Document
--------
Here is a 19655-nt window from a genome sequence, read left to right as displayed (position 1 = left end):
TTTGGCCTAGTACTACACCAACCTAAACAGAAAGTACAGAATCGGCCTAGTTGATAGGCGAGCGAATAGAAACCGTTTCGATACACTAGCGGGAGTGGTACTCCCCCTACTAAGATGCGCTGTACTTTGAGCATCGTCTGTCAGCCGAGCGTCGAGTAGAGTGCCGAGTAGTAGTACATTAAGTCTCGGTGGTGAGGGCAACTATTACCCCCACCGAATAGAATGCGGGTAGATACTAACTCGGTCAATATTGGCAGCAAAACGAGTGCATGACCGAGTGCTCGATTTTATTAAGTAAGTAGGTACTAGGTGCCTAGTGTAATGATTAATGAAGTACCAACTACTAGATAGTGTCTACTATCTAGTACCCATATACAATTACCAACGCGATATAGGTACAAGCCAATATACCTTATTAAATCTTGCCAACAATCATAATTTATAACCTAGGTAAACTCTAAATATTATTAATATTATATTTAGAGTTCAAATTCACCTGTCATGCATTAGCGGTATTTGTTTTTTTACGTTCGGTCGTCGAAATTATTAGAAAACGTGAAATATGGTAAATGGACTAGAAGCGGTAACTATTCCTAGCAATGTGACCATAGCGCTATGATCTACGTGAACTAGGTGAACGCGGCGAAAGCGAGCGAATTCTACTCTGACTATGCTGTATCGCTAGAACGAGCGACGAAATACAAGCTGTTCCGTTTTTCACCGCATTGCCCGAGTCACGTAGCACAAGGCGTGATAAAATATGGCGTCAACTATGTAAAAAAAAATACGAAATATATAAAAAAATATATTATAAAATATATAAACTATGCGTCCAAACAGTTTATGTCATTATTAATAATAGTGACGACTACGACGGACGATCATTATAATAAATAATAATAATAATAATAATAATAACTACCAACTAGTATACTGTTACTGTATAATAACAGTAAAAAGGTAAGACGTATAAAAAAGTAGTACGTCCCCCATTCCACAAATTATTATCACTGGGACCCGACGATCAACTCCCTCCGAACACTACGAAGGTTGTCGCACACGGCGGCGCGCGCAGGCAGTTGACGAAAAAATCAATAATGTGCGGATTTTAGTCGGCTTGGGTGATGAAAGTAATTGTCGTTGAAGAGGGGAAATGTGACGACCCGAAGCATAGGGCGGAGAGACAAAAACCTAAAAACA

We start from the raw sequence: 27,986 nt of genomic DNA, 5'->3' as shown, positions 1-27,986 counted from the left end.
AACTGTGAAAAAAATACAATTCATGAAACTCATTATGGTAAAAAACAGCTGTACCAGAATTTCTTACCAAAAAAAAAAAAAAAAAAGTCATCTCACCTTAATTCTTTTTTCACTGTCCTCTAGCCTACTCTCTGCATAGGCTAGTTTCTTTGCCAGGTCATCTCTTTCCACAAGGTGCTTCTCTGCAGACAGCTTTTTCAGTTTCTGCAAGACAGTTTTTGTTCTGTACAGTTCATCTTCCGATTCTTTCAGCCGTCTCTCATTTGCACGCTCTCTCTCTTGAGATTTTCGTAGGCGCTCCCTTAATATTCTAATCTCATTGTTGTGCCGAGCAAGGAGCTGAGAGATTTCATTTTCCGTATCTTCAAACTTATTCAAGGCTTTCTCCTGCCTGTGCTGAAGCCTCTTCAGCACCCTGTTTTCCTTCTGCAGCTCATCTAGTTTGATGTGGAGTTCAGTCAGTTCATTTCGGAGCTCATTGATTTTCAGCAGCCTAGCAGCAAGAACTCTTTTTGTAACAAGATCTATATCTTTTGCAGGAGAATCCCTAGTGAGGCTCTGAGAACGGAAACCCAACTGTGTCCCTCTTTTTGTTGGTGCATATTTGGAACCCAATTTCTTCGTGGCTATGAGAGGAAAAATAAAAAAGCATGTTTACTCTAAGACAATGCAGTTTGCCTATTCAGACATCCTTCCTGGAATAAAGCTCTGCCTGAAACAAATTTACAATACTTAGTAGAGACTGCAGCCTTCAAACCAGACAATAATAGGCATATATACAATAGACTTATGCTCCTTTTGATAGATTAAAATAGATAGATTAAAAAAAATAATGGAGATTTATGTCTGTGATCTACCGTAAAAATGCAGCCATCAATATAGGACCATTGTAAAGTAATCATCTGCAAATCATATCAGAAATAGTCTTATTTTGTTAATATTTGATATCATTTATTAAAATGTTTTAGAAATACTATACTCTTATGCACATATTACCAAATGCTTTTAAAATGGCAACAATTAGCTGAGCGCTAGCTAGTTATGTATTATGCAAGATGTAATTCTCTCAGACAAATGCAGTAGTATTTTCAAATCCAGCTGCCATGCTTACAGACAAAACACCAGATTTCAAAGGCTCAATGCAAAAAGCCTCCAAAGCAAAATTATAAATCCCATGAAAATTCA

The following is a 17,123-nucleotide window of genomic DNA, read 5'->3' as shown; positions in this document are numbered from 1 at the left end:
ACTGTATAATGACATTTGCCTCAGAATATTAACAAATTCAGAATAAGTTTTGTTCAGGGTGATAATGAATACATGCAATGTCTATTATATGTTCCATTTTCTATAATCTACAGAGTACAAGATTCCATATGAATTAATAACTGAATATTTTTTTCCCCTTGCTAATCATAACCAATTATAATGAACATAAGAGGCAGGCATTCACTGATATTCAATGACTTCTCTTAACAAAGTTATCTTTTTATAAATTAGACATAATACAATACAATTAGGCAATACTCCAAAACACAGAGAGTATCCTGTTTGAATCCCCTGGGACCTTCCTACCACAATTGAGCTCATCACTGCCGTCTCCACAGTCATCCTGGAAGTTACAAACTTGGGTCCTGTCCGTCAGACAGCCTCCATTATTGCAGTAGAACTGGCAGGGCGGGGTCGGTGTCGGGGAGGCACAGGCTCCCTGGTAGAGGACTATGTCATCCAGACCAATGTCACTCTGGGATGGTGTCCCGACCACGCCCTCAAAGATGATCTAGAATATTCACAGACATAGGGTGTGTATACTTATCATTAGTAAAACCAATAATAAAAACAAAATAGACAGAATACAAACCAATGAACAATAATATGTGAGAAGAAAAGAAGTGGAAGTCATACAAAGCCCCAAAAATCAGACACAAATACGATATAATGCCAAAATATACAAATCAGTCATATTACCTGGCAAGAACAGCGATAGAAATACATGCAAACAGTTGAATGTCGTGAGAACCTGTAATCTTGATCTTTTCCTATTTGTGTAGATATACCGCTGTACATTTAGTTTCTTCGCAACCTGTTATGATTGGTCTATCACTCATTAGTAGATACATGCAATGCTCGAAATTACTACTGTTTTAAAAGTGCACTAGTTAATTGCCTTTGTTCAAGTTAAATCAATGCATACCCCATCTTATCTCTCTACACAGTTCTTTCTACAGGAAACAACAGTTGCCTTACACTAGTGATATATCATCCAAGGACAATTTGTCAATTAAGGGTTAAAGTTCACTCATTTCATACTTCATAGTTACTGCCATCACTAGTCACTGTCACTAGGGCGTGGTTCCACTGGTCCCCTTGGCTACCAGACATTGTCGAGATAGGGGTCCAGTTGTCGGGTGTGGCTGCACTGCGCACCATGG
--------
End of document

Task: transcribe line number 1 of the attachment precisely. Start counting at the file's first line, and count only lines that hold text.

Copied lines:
Here is a 19655-nt window from a genome sequence, read left to right as displayed (position 1 = left end):